requirements, etc. In these discussions, Eagle Scouts tend to be the
worse as in, "Why . . . I remember that I HAD TO, . . ." (Yes, I am an
Eagle Scout, you should see the teeth marks in my tongue.)
It helps me stress (in conjunction with the last reason) that Advancement
(i.e. Eagle Scout) is NOT THE AIM of Scouting. (It is an indication of
success, that the program is getting the Aims of Scouting to youth, but it
is not the AIM of Scouting to generate Eagles.) Scouting can and does
reach its Aims with many of the youth who do not reach Eagle and I am sure
we can all come up with the stories of the Eagles who would be example of
Scouts that we failed, as far as the Aims go.
It gives me an opportunity to remind everyone that there is more, much more
(as in seven more "official" methods) to Scouting than Advancement and
IF (let me stress again the word IF) National were able to change the
requirements so that ALL SCOUTS earned the Eagle Scout Award and in the
process this helped the program meet the AIMS of Scouting, I would say GO
FOR IT NATIONAL. The Eagle Scout Award is not about being part of a unique
group of people (it has evolved into that maybe, but that is not the
purpose), it is about being part of the Advancement method, one of eight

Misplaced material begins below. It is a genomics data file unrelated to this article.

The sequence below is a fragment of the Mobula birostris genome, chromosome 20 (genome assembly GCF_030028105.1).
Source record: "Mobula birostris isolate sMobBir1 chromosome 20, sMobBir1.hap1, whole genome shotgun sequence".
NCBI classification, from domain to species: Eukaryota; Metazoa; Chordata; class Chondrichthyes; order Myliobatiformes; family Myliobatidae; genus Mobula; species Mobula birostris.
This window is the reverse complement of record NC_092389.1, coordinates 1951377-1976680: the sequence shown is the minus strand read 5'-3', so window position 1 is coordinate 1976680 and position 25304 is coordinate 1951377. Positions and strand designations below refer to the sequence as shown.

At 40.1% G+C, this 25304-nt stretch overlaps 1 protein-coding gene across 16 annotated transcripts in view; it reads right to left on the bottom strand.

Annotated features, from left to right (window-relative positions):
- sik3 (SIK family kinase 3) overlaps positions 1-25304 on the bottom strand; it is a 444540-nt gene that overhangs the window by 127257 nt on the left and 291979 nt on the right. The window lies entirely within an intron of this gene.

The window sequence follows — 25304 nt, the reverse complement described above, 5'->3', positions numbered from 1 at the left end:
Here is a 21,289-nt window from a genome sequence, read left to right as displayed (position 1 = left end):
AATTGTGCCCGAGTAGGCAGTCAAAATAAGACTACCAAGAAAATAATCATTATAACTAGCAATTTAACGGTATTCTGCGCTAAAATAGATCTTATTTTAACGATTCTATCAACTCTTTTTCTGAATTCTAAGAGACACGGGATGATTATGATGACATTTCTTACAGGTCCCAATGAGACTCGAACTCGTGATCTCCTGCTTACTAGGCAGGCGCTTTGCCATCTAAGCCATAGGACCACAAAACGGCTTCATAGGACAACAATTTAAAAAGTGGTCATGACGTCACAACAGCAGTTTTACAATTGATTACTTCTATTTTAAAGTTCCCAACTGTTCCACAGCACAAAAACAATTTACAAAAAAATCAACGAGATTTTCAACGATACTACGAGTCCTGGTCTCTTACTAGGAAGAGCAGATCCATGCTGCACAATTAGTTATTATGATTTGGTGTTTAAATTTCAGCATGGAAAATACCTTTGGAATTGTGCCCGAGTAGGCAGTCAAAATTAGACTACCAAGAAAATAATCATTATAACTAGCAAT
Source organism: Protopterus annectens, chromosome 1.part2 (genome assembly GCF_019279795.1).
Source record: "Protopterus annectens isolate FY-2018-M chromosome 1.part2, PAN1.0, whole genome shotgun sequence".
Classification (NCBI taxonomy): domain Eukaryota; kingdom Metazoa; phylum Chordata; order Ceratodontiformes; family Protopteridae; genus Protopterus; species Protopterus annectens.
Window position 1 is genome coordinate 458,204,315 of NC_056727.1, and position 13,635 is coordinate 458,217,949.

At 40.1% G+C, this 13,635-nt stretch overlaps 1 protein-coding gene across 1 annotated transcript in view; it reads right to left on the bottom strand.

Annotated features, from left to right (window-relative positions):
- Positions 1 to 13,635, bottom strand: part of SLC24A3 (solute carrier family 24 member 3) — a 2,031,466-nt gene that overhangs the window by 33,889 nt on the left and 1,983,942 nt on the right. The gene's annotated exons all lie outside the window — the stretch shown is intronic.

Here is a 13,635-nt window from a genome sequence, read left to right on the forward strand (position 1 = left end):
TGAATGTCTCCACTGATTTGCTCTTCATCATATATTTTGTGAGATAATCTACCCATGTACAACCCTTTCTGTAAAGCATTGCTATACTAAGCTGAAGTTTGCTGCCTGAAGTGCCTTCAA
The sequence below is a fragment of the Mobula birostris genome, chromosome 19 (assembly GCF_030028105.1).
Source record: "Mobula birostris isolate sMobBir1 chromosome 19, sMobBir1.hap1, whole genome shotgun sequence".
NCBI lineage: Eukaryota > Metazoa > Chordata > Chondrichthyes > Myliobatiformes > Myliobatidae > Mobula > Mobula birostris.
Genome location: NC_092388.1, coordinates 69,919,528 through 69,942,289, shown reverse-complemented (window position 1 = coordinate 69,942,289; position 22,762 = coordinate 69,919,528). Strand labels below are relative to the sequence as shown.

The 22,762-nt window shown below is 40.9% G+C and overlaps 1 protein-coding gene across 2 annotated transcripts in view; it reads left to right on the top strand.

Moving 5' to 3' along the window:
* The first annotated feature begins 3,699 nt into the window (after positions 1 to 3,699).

methods used by Scouting to obtain its AIMS in youth.
I have said this before (in various forms) and I will repeat it again. It
is not something new, I first realized this as a 14 or 15 year old working
on my advancement for Eagle. The actual requirements for Eagle are mostly
trivial, any average or even below average youth can do the requirements
with the proper training. What is hard about the Eagle Scout Award is
actually taking the effort to do and FINISH the requirements. I still
remember as a youth going through the BSA requirements book looking for
merit badges to work on. I would look at a badge and say, I can do that,
and that. I can get this badge. All I have to do IS ACTUALLY DO IT,
instead of just saying I can do it.
Note: The word trivial is used for emphasis. Items included in the